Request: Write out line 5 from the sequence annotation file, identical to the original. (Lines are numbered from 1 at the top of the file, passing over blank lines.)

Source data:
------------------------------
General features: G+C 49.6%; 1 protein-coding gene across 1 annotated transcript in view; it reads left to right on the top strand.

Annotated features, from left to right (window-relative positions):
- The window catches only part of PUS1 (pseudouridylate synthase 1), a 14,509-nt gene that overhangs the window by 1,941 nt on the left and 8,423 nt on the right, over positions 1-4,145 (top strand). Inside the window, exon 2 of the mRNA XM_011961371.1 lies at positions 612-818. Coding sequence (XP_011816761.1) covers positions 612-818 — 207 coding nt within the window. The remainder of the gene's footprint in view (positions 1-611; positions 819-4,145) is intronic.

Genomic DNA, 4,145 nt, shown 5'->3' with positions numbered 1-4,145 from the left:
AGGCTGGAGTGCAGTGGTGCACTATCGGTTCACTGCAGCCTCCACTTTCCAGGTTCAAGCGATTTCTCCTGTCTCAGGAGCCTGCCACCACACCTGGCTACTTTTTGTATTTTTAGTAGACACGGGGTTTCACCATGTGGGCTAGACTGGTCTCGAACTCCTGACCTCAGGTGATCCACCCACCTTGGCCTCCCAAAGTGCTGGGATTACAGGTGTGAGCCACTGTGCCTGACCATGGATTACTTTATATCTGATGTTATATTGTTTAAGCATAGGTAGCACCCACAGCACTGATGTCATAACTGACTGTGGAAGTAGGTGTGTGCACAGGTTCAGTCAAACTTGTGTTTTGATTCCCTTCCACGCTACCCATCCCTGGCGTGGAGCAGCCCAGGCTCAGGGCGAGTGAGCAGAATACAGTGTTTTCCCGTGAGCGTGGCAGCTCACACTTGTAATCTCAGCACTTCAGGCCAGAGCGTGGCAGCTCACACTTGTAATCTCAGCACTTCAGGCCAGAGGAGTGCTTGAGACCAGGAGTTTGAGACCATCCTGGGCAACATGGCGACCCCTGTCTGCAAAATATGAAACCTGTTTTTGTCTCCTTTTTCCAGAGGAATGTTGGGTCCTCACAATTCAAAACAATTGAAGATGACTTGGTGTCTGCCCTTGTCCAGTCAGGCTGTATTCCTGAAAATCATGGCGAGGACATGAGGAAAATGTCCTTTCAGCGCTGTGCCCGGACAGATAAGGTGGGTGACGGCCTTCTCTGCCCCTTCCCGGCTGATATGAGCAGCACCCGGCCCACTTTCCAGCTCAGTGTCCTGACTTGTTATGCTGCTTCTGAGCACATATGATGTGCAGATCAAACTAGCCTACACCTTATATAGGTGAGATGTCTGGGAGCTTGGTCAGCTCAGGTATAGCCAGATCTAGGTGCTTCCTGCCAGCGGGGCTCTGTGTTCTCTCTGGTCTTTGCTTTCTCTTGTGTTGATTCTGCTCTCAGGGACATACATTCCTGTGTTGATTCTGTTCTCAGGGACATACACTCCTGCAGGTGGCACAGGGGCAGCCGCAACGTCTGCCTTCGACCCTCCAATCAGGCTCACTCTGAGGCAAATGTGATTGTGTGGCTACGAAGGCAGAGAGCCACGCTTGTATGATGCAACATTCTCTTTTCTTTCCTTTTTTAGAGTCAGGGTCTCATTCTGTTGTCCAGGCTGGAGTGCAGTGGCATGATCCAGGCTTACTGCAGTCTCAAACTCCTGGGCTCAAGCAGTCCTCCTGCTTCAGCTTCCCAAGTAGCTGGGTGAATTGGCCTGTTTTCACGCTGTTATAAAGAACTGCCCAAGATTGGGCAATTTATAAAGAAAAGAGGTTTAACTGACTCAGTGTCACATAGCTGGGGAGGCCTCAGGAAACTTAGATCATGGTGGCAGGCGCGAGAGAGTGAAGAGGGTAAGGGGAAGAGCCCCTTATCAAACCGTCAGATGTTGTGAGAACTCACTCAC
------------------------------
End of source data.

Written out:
AGGCTGGAGTGCAGTGGTGCACTATCGGTTCACTGCAGCCTCCACTTTCCAGGTTCAAGCGATTTCTCCTGTCTCAGGAGCCTGCCACCACACCTGGCTACTTTTTGTATTTTTAGTAGACACGGGGTTTCACCATGTGGGCTAGACTGGTCTCGAACTCCTGACCTCAGGTGATCCACCCACCTTGGCCTCCCAAAGTGCTGGGATTACAGGTGTGAGCCACTGTGCCTGACCATGGATTACTTTATATCTGATGTTATATTGTTTAAGCATAGGTAGCACCCACAGCACTGATGTCATAACTGACTGTGGAAGTAGGTGTGTGCACAGGTTCAGTCAAACTTGTGTTTTGATTCCCTTCCACGCTACCCATCCCTGGCGTGGAGCAGCCCAGGCTCAGGGCGAGTGAGCAGAATACAGTGTTTTCCCGTGAGCGTGGCAGCTCACACTTGTAATCTCAGCACTTCAGGCCAGAGCGTGGCAGCTCACACTTGTAATCTCAGCACTTCAGGCCAGAGGAGTGCTTGAGACCAGGAGTTTGAGACCATCCTGGGCAACATGGCGACCCCTGTCTGCAAAATATGAAACCTGTTTTTGTCTCCTTTTTCCAGAGGAATGTTGGGTCCTCACAATTCAAAACAATTGAAGATGACTTGGTGTCTGCCCTTGTCCAGTCAGGCTGTATTCCTGAAAATCATGGCGAGGACATGAGGAAAATGTCCTTTCAGCGCTGTGCCCGGACAGATAAGGTGGGTGACGGCCTTCTCTGCCCCTTCCCGGCTGATATGAGCAGCACCCGGCCCACTTTCCAGCTCAGTGTCCTGACTTGTTATGCTGCTTCTGAGCACATATGATGTGCAGATCAAACTAGCCTACACCTTATATAGGTGAGATGTCTGGGAGCTTGGTCAGCTCAGGTATAGCCAGATCTAGGTGCTTCCTGCCAGCGGGGCTCTGTGTTCTCTCTGGTCTTTGCTTTCTCTTGTGTTGATTCTGCTCTCAGGGACATACATTCCTGTGTTGATTCTGTTCTCAGGGACATACACTCCTGCAGGTGGCACAGGGGCAGCCGCAACGTCTGCCTTCGACCCTCCAATCAGGCTCACTCTGAGGCAAATGTGATTGTGTGGCTACGAAGGCAGAGAGCCACGCTTGTATGATGCAACATTCTCTTTTCTTTCCTTTTTTAGAGTCAGGGTCTCATTCTGTTGTCCAGGCTGGAGTGCAGTGGCATGATCCAGGCTTACTGCAGTCTCAAACTCCTGGGCTCAAGCAGTCCTCCTGCTTCAGCTTCCCAAGTAGCTGGGTGAATTGGCCTGTTTTCACGCTGTTATAAAGAACTGCCCAAGATTGGGCAATTTATAAAGAAAAGAGGTTTAACTGACTCAGTGTCACATAGCTGGGGAGGCCTCAGGAAACTTAGATCATGGTGGCAGGCGCGAGAGAGTGAAGAGGGTAAGGGGAAGAGCCCCTTATCAAACCGTCAGATGTTGTGAGAACTCACTCAC